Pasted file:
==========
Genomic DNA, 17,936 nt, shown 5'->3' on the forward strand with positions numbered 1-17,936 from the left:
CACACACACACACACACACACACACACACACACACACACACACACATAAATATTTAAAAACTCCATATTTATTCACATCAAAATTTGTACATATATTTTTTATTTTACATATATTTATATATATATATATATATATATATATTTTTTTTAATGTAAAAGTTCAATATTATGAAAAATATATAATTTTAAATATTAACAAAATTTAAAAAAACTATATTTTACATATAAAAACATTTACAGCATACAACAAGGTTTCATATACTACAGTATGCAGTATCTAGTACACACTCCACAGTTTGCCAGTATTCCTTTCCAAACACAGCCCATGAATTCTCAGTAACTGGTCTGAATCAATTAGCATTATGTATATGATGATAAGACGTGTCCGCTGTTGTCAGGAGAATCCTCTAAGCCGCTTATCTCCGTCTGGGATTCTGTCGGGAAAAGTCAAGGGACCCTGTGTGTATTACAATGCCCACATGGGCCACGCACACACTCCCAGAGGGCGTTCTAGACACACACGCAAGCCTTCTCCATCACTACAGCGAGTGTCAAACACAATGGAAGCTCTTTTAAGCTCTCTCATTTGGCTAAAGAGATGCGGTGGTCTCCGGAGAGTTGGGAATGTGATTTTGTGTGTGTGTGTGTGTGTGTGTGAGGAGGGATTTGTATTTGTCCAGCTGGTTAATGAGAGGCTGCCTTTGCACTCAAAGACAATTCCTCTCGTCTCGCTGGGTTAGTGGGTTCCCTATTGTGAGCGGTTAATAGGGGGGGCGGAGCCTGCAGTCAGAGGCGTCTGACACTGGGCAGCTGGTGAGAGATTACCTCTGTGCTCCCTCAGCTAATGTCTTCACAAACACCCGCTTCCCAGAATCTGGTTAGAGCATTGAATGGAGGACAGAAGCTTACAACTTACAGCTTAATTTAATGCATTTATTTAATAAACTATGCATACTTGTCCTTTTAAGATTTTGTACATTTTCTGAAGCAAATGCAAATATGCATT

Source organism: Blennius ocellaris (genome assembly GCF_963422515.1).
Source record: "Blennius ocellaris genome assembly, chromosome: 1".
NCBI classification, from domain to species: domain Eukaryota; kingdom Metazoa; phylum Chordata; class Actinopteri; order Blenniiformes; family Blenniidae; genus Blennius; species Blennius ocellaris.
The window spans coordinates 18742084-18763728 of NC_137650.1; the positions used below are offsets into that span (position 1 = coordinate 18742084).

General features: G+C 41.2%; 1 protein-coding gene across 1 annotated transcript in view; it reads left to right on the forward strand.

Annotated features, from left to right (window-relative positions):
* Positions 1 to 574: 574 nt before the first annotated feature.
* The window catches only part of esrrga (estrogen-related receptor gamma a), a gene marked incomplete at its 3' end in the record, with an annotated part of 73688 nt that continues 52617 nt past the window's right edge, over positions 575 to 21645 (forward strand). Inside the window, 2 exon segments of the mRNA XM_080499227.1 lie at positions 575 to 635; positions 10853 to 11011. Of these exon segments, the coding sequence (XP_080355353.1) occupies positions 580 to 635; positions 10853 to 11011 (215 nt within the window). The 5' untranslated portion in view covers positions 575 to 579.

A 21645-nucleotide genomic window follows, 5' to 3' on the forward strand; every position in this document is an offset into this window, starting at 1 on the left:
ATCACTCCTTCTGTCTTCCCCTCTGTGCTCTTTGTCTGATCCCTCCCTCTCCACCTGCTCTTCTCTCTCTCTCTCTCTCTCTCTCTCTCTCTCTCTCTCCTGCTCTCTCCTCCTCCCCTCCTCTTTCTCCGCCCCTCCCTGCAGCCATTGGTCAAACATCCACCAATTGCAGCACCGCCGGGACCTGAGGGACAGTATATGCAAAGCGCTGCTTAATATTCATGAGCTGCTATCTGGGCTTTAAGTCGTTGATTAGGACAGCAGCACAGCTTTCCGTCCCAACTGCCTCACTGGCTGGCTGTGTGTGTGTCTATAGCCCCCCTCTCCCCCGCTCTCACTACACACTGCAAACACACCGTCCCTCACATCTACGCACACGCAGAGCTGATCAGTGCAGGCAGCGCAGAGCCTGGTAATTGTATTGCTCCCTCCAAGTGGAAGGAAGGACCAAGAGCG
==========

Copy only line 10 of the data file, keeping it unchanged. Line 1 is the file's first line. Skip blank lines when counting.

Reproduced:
* The window catches only part of esrrga (estrogen-related receptor gamma a), a gene marked incomplete at its 3' end in the record, with an annotated part of 73688 nt that continues 52617 nt past the window's right edge, over positions 575 to 21645 (forward strand). Inside the window, 2 exon segments of the mRNA XM_080499227.1 lie at positions 575 to 635; positions 10853 to 11011. Of these exon segments, the coding sequence (XP_080355353.1) occupies positions 580 to 635; positions 10853 to 11011 (215 nt within the window). The 5' untranslated portion in view covers positions 575 to 579.